Regulation (EU) no. 910/2014 of the European Parliament and of the Council of 23 July 2014 on electronic identification and trust services for electronic transactions in the internal market and repealing Directive 1999/93/EC
eIDAS Regulation stands for ‘electronic identification and trust services’. The purpose of the eIDAS Regulation is to enhance the trust in electronic transactions in the internal market, strengthen the legal certainty for the users and providers of trust services and remove the judicial and technical barriers for the internal market regarding cross-border administrative formalities. It provides consistency to regulations in the European Union regarding electronic signatures, which will improve the overall trust in these services. It provides a predictable regulatory environment to enable secure and discrete electronic interactions between companies, citizens and public authorities. It ensures that people and companies can use their own national electronic identification schemes (‘eIDs’) to access public services in other EU Member States.
Access to cross-border healthcare
Before the eIDAS Regulation came into effect, if an EU Member State made the online access to healthcare facilities dependent on national electronic identity means, this impeded the access to that online service for citizens or companies from other countries. The eIDAS Regulation changes this by imposing a mandatory recognition of electronic identity means from healthcare facilities from other Member States whose system is signed up with the European Commission.
This regulation replaced the eSignatures Directive 1999/93/EG and entered into force on the first of July 2016. The eIDAS Regulation applies to any person or company operating in the EU who uses electronic signatures for identity verification and electronic transactions.
The eIDAS Regulation created an internal market for trust services, namely electronic signatures and seals, time stamps, electronic registered delivery services and website authentication by ensuring that they will work cross-border and have the same legal status as a handwritten signature.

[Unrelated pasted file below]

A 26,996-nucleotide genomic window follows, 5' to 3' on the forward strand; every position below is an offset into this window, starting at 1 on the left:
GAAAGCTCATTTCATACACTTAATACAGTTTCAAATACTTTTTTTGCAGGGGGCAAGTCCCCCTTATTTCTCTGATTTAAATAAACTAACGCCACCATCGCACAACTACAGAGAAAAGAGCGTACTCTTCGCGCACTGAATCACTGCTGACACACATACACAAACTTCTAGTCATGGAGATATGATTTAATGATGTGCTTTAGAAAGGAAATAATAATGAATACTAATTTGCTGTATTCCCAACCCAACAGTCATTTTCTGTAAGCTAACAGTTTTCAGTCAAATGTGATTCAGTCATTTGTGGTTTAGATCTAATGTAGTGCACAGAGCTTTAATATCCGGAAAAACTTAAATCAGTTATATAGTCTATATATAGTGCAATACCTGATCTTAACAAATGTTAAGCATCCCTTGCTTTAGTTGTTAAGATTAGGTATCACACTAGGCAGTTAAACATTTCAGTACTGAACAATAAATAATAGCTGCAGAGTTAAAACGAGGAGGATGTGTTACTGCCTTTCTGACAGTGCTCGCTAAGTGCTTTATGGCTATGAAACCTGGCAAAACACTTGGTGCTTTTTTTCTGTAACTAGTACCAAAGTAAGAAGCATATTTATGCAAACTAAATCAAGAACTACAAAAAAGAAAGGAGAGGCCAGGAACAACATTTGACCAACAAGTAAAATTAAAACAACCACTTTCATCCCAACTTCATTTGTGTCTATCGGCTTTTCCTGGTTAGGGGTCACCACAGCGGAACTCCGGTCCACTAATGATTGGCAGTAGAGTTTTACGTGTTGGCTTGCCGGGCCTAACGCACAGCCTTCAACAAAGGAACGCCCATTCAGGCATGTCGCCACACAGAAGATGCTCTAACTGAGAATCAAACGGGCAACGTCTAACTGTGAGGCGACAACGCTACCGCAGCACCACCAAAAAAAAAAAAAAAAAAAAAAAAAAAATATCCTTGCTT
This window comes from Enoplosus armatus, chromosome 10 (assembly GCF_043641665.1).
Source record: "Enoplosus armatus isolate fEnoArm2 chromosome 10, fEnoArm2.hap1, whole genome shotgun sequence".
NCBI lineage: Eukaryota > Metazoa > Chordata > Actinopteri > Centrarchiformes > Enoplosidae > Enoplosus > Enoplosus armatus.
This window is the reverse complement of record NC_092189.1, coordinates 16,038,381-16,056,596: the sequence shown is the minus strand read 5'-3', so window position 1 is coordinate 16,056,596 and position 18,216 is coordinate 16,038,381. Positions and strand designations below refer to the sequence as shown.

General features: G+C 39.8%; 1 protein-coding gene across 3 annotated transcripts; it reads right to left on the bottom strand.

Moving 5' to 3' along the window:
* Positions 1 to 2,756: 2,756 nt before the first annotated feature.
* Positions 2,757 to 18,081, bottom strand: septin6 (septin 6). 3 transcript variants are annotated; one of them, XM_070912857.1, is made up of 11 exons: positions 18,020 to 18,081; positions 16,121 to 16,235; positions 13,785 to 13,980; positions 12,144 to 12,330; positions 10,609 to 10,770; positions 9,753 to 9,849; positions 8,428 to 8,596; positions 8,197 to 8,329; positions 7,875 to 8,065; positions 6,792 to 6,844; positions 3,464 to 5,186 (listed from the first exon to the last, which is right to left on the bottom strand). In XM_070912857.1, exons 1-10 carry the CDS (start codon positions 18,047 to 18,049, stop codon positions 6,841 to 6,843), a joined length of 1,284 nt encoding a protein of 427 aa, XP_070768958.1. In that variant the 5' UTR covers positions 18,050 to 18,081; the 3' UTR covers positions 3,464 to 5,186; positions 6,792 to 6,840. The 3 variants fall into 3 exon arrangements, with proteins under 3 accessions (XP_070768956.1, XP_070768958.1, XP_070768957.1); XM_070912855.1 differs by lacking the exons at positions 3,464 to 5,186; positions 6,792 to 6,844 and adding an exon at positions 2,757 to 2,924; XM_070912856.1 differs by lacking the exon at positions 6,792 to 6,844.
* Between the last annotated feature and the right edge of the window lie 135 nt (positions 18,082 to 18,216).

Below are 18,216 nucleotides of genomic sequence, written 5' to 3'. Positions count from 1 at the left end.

A trust service is an electronic service providing three types of services. First, it is responsible for the creation, verification, and validation of electronic signatures, electronic seals or electronic time stamps, electronic registered delivery services and certificates related to those services. Secondly, it can provide the creation, verification and validation of certificates for website authentication. Thirdly, it preserves the electronic signatures, seals or certificates related to those services.
There are two types of trust services, namely the normal trust services and qualified trust services. In the latter case it is up to the party who contests its legality to prove that the signature is invalid, not sent, etc. Qualified electronic signatures carry the equivalent legal effect as a paper signature. According to Article 22 of the eIDAS Regulation, Member States need to publish trusted lists of qualified trust service providers.
Regarding healthcare, trust services could be used for patient summary (a summary of a patient’s most important health data in case of unplanned care) and ePrescription (electronic prescription) (DG Connect, 2014; eHealth Network, 2018). A secure e-signature verified by a qualified certificate can be required when the records need to be shared or to sign requests to access the data that fits the download from the SIM of electronic medical records. The same type of trust services can also be required to request the data from electronic medical records necessary to perform diagnostics, to secure treatment continuity and to provide service providers with medicinal products, foodstuffs for nutritional uses and medical products (Romaszewski, Trabka, Kielar & Gajda, 2016).
EHealth Network. (2018). Recommendation paper on Policies Regarding eIDAS, eID and Health Professional Registries. Retrieved from https://ec.europa.eu/health/sites/health/files/ehealth/docs/ev_20180515_co11b_en.pdf.
DG Connect. (2014). Cross-border health project epSOS: What has it achieved? Retrieved from https://ec.europa.eu/digital-single-market/en/news/cross-border-health-project-epsos-what-has-it-achieved.
Romaszewski, A., Trąbka, W., Kielar, M., Gajda, K. (2016). Introduction of trust services pursuant to EU eIDAS Regulation with regard to information systems in healthcare (part I). Retrieved from file:///C:/Users/Gebruiker/Downloads/Rom_2%20(1).pdf.
Jasehn. (2016). Discussion paper on eHealth-specific eID framework across-borders. Retrieved from https://ec.europa.eu/health/sites/health/files/ehealth/docs/ev_20161121_co20_en.pdf.
Jasehn. (2017). Guideline on the Interoperability of Electronic Professional Registries. Retrieved from https://ec.europa.eu/health/sites/health/files/ehealth/docs/ev_20170509_co05_en.pdf.
Seven, M., Obermann-Gasseling, M. & Minnecré, P.H. (2017). Het nieuwe eID-stelsel: een introductie voor de zorgsector. Retrieved from https://www.nictiz.nl/wp-content/uploads/2018/03/Het-nieuwe-eID-stelsel-een-introductie-voor-de-zorgsector.pdf.